2. Encrypted Objects

      OAI only supports SSE-S3 which means you will not be able to serve objects encrypted using SSE-KMS through CloudFront by default. For this purpose, you would need to use Lambda@Edge to perform the encryption and decryption of the objects.

    3. Bucket Policy

      I’ve discussed two types of origins that CloudFront can be configured with when using with S3. In each case, the bucket policy would be different to restrict access to the S3 objects.

      1. Using S3 REST API and OAI:

        Configuration in this case is very simple. All you need to do is block public access to the bucket and enable access for the CloudFront OAI

        {
            "Version": "2012-10-17",
            "Id": "PolicyForCloudFrontPrivateContent",
            "Statement": [
                {
                    "Effect": "Allow",
                    "Principal": {
                        "AWS": "<OAI Amazon Resource Name (ARN)>"
                    },
                    "Action": "s3:GetObject",
                    "Resource": "arn:aws:s3:::<bucket-name>/*"
                }
            ]
        }
        
      2. Using website endpoint/custom origin:

        Configuration in this case is a based on using conditions and headers. You would need to configure custom headers that would be added by CloudFront as it requests objects from the S3 website endpoint.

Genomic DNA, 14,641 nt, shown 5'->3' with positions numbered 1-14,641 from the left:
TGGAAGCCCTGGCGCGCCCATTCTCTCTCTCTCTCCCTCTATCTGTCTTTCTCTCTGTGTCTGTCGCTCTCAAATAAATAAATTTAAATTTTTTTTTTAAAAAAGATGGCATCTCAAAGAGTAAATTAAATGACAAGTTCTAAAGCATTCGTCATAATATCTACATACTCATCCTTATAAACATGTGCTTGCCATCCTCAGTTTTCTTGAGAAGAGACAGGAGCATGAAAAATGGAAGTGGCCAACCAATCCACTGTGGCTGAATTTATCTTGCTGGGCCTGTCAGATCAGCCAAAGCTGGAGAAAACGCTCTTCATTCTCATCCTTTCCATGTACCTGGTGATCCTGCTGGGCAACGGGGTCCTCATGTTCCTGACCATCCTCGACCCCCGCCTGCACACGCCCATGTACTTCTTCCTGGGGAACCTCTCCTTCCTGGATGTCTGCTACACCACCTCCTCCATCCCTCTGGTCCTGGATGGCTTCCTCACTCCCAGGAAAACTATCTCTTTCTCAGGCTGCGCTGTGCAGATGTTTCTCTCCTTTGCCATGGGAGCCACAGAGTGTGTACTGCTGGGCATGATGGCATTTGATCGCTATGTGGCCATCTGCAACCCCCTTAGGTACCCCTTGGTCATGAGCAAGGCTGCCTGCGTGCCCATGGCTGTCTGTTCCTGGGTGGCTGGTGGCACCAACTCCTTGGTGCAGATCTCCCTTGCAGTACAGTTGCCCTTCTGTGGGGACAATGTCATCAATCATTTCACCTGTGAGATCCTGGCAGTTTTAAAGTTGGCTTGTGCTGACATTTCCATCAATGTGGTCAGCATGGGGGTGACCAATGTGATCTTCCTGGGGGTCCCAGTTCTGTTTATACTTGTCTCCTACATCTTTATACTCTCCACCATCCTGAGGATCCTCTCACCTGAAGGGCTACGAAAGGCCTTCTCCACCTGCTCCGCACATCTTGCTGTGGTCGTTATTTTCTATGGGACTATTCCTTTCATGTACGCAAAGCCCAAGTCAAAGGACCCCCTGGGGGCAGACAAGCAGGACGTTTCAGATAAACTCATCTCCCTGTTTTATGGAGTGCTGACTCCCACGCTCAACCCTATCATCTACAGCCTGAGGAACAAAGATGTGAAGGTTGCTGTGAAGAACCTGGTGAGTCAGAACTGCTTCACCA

In your CloudFront distribution, under Origin Custom Headers set the Header Name Referer and any secret under Value. Why Referer as the Header Name? Simply because, CloudFront removes this header from any incoming requests unless in the allowed list, which means the value can’t be forwarded from an end user’s request.

        Now add a condition in the bucket policy to restrict access to the objects.

        {
            "Version": "2012-10-17",
            "Id": "PolicyForCloudFrontPrivateContent",
            "Statement": [
                {
                    "Effect": "Allow",
                    "Principal": {
                        "AWS": "*"
                    },
                    "Action": "s3:GetObject",
                    "Resource": "arn:aws:s3:::<bucket-name>/*",
                    "Condition": {
                        "StringLike": {
                            "aws:Referer": "<*SecretHeaderValue*>"
                        }
                    }
                }
            ]
        }